Clarence Valley 4 Locally Controlled Weed
The growth of the plant must be managed in a manner that continuously inhibits the ability of the plant to spread
Coffs Harbour 3 Regionally Controlled Weed
The plant must be fully and continuously suppressed and destroyed
Cowra 2 Regionally Prohibited Weed
The plant must be eradicated from the land and that land must be kept free of the plant
Dubbo 2 Regionally Prohibited Weed
The plant must be eradicated from the land and that land must be kept free of the plant
Dungog 3 Regionally Controlled Weed
The plant must be fully and continuously suppressed and destroyed
Eurobodalla 2 Regionally Prohibited Weed
The plant must be eradicated from the land and that land must be kept free of the plant
Fairfield 4 Locally Controlled Weed
The growth of the plant must be managed in a manner that continuously inhibits the ability of the plant to spread
Glen Innes Severn 3 Regionally Controlled Weed
The plant must be fully and continuously suppressed and destroyed
Gloucester 3 Regionally Controlled Weed
The plant must be fully and continuously suppressed and destroyed
Gosford 3 Regionally Controlled Weed
The plant must be fully and continuously suppressed and destroyed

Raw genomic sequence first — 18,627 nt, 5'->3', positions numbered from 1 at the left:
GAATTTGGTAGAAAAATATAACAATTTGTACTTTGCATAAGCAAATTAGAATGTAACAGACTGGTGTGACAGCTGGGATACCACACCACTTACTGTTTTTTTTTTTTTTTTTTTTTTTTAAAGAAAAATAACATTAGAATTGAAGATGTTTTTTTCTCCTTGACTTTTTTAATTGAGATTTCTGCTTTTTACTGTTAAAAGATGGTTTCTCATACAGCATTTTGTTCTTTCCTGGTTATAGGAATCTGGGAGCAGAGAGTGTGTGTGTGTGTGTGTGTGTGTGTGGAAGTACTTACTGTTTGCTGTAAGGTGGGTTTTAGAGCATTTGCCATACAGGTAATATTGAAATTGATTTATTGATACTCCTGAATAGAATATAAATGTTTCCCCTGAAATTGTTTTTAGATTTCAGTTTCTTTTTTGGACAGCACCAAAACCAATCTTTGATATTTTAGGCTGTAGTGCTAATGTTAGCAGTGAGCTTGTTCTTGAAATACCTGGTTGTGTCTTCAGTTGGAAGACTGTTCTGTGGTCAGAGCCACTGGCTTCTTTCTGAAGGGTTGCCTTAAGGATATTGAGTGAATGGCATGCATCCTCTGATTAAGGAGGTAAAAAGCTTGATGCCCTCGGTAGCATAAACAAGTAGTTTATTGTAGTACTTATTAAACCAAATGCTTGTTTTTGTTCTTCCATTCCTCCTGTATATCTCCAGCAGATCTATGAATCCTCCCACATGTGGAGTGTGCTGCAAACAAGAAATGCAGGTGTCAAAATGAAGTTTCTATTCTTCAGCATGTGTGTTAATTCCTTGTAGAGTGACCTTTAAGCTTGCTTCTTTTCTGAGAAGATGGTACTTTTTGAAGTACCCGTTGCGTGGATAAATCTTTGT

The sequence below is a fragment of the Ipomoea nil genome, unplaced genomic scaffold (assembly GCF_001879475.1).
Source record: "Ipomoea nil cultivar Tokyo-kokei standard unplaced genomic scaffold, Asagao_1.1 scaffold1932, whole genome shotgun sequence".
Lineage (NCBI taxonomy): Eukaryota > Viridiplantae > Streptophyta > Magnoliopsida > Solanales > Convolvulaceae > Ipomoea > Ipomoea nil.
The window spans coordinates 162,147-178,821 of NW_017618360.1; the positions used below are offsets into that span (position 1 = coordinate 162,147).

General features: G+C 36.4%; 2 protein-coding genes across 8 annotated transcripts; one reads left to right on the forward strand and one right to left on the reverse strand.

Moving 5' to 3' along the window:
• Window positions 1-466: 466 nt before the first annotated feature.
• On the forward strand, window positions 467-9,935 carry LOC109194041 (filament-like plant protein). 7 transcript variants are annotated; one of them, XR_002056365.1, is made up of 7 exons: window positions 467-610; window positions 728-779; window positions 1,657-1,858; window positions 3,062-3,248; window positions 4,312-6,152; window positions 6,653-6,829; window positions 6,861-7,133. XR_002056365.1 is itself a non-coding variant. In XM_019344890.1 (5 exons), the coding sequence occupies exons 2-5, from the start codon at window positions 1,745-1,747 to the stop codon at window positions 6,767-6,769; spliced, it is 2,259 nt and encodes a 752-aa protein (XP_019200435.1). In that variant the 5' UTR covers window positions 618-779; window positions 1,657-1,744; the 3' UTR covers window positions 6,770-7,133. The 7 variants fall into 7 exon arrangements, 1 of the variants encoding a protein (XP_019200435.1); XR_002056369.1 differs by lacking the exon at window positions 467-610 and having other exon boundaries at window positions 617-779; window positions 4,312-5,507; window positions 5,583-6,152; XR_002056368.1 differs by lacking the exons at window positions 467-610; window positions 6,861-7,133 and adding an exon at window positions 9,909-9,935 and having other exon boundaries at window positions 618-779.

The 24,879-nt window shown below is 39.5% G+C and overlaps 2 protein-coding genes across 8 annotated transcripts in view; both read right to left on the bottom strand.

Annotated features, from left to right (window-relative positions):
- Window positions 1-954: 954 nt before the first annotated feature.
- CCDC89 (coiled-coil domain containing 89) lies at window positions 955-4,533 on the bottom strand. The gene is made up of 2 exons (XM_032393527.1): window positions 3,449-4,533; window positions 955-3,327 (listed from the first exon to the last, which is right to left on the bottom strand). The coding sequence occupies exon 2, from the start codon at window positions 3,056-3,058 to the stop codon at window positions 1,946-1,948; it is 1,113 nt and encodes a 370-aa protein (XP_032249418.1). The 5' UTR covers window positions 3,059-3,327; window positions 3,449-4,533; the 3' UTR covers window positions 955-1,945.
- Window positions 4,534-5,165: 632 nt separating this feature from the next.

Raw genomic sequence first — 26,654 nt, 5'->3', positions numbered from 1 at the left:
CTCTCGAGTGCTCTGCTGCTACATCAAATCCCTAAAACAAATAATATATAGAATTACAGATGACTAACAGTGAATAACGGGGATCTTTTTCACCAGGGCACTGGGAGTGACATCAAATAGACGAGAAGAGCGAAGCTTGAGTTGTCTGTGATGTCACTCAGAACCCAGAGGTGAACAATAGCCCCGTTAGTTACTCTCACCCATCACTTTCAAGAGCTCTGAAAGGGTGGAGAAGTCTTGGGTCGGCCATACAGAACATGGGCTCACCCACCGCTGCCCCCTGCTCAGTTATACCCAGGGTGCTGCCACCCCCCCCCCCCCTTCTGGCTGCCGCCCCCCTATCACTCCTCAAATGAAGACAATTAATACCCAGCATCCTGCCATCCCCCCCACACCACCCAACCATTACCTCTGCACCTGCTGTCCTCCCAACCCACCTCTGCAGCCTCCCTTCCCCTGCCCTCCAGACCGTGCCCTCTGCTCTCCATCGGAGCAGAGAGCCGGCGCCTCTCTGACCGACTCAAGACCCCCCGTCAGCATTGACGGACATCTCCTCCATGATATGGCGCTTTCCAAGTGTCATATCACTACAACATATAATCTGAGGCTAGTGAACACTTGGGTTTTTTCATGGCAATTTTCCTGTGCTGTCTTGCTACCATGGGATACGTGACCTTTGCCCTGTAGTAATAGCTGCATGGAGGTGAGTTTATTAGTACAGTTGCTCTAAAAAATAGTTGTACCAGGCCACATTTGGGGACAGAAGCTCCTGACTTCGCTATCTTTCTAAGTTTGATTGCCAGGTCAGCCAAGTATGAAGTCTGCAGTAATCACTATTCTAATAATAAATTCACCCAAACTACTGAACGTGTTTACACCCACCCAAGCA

Goulburn Mulwaree 2 Regionally Prohibited Weed
The plant must be eradicated from the land and that land must be kept free of the plant
Great Lakes 3 Regionally Controlled Weed
The plant must be fully and continuously suppressed and destroyed
Greater Taree 3 Regionally Controlled Weed
The plant must be fully and continuously suppressed and destroyed
Gunnedah 4 Locally Controlled Weed
The growth of the plant must be managed in a manner that continuously inhibits the ability of the plant to spread
Gwydir 4 Locally Controlled Weed
The growth of the plant must be managed in a manner that continuously inhibits the ability of the plant to spread
Hawkesbury River County Council 4 Locally Controlled Weed
The growth of the plant must be managed in a manner that continuously inhibits the ability of the plant to spread
Holroyd 4 Locally Controlled Weed
The growth of the plant must be managed in a manner that continuously inhibits the ability of the plant to spread
Hornsby 3 Regionally Controlled Weed
The plant must be fully and continuously suppressed and destroyed
Hunters Hill 4 Locally Controlled Weed
The growth of the plant must be managed in a manner that continuously inhibits the ability of the plant to spread
Hurstville 4 Locally Controlled Weed
The growth of the plant must be managed in a manner that continuously inhibits the ability of the plant to spread